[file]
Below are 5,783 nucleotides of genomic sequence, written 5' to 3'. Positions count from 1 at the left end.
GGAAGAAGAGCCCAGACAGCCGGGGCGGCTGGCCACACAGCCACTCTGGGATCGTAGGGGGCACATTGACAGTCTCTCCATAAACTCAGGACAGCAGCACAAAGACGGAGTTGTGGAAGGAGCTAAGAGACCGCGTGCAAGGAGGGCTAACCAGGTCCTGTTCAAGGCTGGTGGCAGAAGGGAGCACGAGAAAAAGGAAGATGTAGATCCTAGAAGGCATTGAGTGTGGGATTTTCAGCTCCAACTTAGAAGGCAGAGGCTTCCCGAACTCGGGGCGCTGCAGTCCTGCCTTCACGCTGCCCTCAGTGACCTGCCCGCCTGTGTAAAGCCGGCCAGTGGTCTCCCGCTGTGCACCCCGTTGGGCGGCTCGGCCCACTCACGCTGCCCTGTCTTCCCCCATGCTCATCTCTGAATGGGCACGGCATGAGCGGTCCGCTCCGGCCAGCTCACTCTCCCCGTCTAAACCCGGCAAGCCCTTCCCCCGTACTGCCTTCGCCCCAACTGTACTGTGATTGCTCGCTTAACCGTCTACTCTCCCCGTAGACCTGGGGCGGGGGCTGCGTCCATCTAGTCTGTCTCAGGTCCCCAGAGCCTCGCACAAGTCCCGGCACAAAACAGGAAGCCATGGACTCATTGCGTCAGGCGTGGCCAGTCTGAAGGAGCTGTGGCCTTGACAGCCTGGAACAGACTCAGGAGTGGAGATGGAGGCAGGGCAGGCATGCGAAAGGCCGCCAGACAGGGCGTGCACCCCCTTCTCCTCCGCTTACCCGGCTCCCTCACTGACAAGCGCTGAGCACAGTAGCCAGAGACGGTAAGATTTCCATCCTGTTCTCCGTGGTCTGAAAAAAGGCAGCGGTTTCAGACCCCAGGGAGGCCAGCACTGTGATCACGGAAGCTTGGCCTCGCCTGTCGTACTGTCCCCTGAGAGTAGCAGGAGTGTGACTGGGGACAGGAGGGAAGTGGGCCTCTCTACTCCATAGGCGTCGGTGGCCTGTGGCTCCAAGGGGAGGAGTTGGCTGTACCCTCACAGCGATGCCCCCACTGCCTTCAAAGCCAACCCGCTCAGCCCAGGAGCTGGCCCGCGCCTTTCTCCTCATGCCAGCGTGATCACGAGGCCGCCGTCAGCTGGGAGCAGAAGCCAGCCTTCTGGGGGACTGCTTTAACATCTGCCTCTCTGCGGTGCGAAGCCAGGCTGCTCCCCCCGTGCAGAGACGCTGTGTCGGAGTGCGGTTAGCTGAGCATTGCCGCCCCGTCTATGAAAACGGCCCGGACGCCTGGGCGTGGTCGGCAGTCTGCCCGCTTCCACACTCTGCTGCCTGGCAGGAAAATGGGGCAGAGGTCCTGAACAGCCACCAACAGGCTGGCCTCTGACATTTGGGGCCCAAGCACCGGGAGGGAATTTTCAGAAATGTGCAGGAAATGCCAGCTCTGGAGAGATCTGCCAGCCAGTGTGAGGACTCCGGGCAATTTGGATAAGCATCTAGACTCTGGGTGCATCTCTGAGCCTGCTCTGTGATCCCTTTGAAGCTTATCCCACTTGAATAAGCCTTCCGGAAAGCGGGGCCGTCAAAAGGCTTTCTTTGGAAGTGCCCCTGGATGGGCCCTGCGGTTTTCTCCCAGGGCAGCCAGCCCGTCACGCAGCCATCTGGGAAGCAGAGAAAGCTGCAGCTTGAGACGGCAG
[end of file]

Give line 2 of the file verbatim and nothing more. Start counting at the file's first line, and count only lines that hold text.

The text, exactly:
GGAAGAAGAGCCCAGACAGCCGGGGCGGCTGGCCACACAGCCACTCTGGGATCGTAGGGGGCACATTGACAGTCTCTCCATAAACTCAGGACAGCAGCACAAAGACGGAGTTGTGGAAGGAGCTAAGAGACCGCGTGCAAGGAGGGCTAACCAGGTCCTGTTCAAGGCTGGTGGCAGAAGGGAGCACGAGAAAAAGGAAGATGTAGATCCTAGAAGGCATTGAGTGTGGGATTTTCAGCTCCAACTTAGAAGGCAGAGGCTTCCCGAACTCGGGGCGCTGCAGTCCTGCCTTCACGCTGCCCTCAGTGACCTGCCCGCCTGTGTAAAGCCGGCCAGTGGTCTCCCGCTGTGCACCCCGTTGGGCGGCTCGGCCCACTCACGCTGCCCTGTCTTCCCCCATGCTCATCTCTGAATGGGCACGGCATGAGCGGTCCGCTCCGGCCAGCTCACTCTCCCCGTCTAAACCCGGCAAGCCCTTCCCCCGTACTGCCTTCGCCCCAACTGTACTGTGATTGCTCGCTTAACCGTCTACTCTCCCCGTAGACCTGGGGCGGGGGCTGCGTCCATCTAGTCTGTCTCAGGTCCCCAGAGCCTCGCACAAGTCCCGGCACAAAACAGGAAGCCATGGACTCATTGCGTCAGGCGTGGCCAGTCTGAAGGAGCTGTGGCCTTGACAGCCTGGAACAGACTCAGGAGTGGAGATGGAGGCAGGGCAGGCATGCGAAAGGCCGCCAGACAGGGCGTGCACCCCCTTCTCCTCCGCTTACCCGGCTCCCTCACTGACAAGCGCTGAGCACAGTAGCCAGAGACGGTAAGATTTCCATCCTGTTCTCCGTGGTCTGAAAAAAGGCAGCGGTTTCAGACCCCAGGGAGGCCAGCACTGTGATCACGGAAGCTTGGCCTCGCCTGTCGTACTGTCCCCTGAGAGTAGCAGGAGTGTGACTGGGGACAGGAGGGAAGTGGGCCTCTCTACTCCATAGGCGTCGGTGGCCTGTGGCTCCAAGGGGAGGAGTTGGCTGTACCCTCACAGCGATGCCCCCACTGCCTTCAAAGCCAACCCGCTCAGCCCAGGAGCTGGCCCGCGCCTTTCTCCTCATGCCAGCGTGATCACGAGGCCGCCGTCAGCTGGGAGCAGAAGCCAGCCTTCTGGGGGACTGCTTTAACATCTGCCTCTCTGCGGTGCGAAGCCAGGCTGCTCCCCCCGTGCAGAGACGCTGTGTCGGAGTGCGGTTAGCTGAGCATTGCCGCCCCGTCTATGAAAACGGCCCGGACGCCTGGGCGTGGTCGGCAGTCTGCCCGCTTCCACACTCTGCTGCCTGGCAGGAAAATGGGGCAGAGGTCCTGAACAGCCACCAACAGGCTGGCCTCTGACATTTGGGGCCCAAGCACCGGGAGGGAATTTTCAGAAATGTGCAGGAAATGCCAGCTCTGGAGAGATCTGCCAGCCAGTGTGAGGACTCCGGGCAATTTGGATAAGCATCTAGACTCTGGGTGCATCTCTGAGCCTGCTCTGTGATCCCTTTGAAGCTTATCCCACTTGAATAAGCCTTCCGGAAAGCGGGGCCGTCAAAAGGCTTTCTTTGGAAGTGCCCCTGGATGGGCCCTGCGGTTTTCTCCCAGGGCAGCCAGCCCGTCACGCAGCCATCTGGGAAGCAGAGAAAGCTGCAGCTTGAGACGGCAG